“Getting to Yes or Getting to No Quickly”

Several weeks ago, Connecticut Gov. Malloy was quoted as using the phrase “Getting to Yes or Getting to No Quickly.” He was applying this idea to the state’s foreclosure mediation program. Gov. Malloy was talking about the value of having consistent participants in each case, instead of a rotating cast of representatives of banks who each needed to be brought up to speed, and the necessity that the representative have the authority to enter into a binding agreement without a delay to check back with another person not immediately available.

These two specific points highlight some of the nuts and bolts necessary to a successful mediation process. And the quote itself addresses the very idea of “success” in a mediation process. Although a resolution to the dispute is the typical goal of any mediation process, learning sooner instead of later that a resolution will not be possible is a great help to all involved.  The inability to reach a resolution at the time of a mediation is not necessarily failure, but wasting time and money because the process itself is flawed hurts the particular participants and any mediation program.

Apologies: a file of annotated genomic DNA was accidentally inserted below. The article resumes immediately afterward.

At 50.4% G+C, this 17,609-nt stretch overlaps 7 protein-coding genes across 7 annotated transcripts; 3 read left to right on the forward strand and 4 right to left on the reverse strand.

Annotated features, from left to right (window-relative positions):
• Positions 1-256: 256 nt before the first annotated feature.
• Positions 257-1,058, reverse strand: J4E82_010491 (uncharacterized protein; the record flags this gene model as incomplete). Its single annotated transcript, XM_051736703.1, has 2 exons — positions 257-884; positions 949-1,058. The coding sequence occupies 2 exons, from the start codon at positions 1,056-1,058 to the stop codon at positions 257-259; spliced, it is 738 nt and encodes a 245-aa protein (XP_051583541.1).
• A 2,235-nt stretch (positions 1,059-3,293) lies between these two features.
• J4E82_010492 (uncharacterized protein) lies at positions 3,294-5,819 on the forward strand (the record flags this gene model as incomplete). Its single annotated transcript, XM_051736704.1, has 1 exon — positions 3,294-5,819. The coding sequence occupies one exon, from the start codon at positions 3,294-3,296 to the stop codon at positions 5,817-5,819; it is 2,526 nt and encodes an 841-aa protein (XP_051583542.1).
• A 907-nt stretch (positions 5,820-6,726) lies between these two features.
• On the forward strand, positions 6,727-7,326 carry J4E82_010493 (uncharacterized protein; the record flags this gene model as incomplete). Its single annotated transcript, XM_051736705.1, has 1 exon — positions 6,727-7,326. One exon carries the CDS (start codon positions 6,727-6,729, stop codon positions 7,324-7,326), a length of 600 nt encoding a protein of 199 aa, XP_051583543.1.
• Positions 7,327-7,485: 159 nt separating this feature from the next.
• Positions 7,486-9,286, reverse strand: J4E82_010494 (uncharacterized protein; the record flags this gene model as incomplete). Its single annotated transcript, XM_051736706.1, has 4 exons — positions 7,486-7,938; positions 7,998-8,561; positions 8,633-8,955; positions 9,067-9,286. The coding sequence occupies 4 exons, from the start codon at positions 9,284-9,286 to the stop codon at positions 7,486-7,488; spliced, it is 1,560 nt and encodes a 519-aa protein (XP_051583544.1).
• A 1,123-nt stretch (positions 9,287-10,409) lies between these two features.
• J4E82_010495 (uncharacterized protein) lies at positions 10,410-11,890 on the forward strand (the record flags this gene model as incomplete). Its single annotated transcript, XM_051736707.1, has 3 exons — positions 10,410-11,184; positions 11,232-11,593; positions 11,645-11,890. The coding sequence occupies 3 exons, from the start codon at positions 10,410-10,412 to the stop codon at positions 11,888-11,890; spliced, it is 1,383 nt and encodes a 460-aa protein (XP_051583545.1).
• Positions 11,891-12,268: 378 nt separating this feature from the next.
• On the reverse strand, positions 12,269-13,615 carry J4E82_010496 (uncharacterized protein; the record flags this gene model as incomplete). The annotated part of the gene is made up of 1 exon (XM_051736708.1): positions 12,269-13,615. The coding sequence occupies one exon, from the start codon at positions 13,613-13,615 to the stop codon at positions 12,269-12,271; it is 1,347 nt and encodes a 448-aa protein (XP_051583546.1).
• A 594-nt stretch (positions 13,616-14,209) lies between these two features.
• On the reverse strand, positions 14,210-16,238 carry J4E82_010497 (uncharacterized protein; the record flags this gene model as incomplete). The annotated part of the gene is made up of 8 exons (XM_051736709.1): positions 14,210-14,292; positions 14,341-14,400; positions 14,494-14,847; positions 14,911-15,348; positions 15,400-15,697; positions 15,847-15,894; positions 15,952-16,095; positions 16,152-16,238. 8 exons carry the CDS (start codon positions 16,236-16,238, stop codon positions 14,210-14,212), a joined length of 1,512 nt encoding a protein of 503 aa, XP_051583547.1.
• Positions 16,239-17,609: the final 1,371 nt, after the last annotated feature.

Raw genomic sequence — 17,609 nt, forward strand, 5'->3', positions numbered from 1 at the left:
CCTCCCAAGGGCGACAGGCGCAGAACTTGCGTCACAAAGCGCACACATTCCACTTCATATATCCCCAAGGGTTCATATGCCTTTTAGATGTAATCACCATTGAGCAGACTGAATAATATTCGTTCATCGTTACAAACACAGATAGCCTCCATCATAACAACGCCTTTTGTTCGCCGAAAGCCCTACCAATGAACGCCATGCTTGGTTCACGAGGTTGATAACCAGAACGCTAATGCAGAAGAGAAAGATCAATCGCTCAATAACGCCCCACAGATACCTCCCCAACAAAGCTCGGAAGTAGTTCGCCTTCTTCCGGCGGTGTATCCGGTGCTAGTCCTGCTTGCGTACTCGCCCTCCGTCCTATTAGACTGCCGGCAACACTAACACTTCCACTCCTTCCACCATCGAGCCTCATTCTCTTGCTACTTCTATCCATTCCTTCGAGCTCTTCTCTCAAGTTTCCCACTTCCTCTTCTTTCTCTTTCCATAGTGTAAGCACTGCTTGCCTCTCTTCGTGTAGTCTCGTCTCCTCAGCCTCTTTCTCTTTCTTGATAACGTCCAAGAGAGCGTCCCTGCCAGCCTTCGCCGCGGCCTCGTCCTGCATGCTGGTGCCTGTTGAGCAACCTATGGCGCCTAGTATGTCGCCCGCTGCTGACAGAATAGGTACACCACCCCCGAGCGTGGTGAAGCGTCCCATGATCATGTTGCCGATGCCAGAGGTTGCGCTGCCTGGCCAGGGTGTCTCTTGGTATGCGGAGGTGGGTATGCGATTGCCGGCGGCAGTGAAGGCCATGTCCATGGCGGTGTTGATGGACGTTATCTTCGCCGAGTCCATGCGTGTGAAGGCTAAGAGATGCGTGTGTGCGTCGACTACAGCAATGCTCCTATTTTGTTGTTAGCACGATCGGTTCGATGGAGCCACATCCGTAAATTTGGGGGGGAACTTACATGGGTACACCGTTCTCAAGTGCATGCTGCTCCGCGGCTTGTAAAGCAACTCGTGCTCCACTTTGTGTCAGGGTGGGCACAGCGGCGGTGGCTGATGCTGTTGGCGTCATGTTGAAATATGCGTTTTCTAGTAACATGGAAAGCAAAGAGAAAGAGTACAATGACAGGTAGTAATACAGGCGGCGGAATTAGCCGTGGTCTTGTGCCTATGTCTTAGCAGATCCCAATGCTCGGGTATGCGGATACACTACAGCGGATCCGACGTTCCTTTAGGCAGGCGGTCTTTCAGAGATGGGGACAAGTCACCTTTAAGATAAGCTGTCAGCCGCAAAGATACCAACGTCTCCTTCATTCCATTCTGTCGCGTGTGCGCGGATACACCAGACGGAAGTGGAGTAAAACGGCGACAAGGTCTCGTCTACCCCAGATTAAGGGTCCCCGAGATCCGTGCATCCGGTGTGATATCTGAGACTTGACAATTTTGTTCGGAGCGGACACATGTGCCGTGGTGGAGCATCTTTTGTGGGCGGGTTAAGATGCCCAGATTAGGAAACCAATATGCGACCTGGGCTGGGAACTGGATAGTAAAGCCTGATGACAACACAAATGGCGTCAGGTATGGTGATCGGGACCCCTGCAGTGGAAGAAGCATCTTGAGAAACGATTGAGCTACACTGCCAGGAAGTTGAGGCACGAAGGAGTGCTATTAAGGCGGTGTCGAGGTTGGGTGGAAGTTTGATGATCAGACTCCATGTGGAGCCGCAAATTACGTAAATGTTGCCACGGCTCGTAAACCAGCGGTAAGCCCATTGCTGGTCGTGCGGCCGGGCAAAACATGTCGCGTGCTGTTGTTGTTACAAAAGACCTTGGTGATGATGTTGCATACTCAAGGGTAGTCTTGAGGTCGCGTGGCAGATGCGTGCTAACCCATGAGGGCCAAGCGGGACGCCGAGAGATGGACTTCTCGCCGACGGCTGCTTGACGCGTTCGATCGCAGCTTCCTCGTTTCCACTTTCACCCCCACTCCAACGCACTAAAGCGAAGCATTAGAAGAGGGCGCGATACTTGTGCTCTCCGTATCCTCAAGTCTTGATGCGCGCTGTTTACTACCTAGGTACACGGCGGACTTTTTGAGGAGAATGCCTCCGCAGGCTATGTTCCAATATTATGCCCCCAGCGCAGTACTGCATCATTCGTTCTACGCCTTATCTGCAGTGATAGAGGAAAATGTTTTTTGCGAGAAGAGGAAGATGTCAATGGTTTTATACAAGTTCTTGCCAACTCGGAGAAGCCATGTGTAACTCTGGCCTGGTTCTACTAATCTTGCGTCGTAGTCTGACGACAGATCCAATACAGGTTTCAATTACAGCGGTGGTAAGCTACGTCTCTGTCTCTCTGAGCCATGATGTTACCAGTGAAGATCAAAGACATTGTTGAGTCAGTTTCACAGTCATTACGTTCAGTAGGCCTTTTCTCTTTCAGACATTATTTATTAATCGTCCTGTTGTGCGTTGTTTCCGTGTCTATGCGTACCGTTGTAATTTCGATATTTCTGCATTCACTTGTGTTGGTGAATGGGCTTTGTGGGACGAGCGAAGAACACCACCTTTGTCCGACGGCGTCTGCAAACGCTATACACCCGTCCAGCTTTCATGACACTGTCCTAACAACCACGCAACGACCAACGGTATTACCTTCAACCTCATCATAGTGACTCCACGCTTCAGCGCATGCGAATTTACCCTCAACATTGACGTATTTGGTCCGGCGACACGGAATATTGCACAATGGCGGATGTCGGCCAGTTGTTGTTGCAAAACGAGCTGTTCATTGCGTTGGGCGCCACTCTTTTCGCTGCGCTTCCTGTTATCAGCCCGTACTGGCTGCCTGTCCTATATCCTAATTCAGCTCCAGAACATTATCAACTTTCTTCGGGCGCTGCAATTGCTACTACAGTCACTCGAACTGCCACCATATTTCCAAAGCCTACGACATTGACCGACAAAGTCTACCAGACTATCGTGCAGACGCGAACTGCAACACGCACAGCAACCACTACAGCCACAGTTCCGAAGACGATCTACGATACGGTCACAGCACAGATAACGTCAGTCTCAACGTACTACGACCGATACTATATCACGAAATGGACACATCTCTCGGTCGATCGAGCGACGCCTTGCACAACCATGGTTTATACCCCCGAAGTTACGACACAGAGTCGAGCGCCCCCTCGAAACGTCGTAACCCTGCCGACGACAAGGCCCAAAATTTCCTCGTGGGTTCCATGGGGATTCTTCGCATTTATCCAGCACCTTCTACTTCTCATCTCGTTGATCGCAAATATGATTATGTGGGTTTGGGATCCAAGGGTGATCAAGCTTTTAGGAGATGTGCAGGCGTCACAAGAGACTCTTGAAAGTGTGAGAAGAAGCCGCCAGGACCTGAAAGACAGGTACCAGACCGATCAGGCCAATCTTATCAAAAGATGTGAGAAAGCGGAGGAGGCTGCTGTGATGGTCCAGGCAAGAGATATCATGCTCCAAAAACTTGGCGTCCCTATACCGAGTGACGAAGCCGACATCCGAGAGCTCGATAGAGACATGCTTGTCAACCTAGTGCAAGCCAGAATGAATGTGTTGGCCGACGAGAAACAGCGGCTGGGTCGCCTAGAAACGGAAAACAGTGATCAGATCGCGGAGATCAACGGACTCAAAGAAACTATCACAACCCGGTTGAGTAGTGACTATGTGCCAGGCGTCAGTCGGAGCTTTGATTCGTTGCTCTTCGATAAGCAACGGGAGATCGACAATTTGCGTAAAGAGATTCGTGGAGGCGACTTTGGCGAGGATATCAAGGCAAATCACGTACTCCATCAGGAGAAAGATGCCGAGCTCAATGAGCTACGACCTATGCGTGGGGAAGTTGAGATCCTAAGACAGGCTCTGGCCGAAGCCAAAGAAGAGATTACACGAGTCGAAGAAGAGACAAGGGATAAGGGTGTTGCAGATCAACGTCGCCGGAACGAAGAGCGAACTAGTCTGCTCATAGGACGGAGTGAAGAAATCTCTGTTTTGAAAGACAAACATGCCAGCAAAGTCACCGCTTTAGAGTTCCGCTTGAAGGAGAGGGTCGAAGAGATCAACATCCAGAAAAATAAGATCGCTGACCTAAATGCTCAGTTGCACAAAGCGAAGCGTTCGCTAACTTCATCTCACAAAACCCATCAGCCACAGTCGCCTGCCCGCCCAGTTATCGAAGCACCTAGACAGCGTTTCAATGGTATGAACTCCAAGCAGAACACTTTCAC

Posted in Conflict Resolution in the News, Sunday, March 31st, 2013

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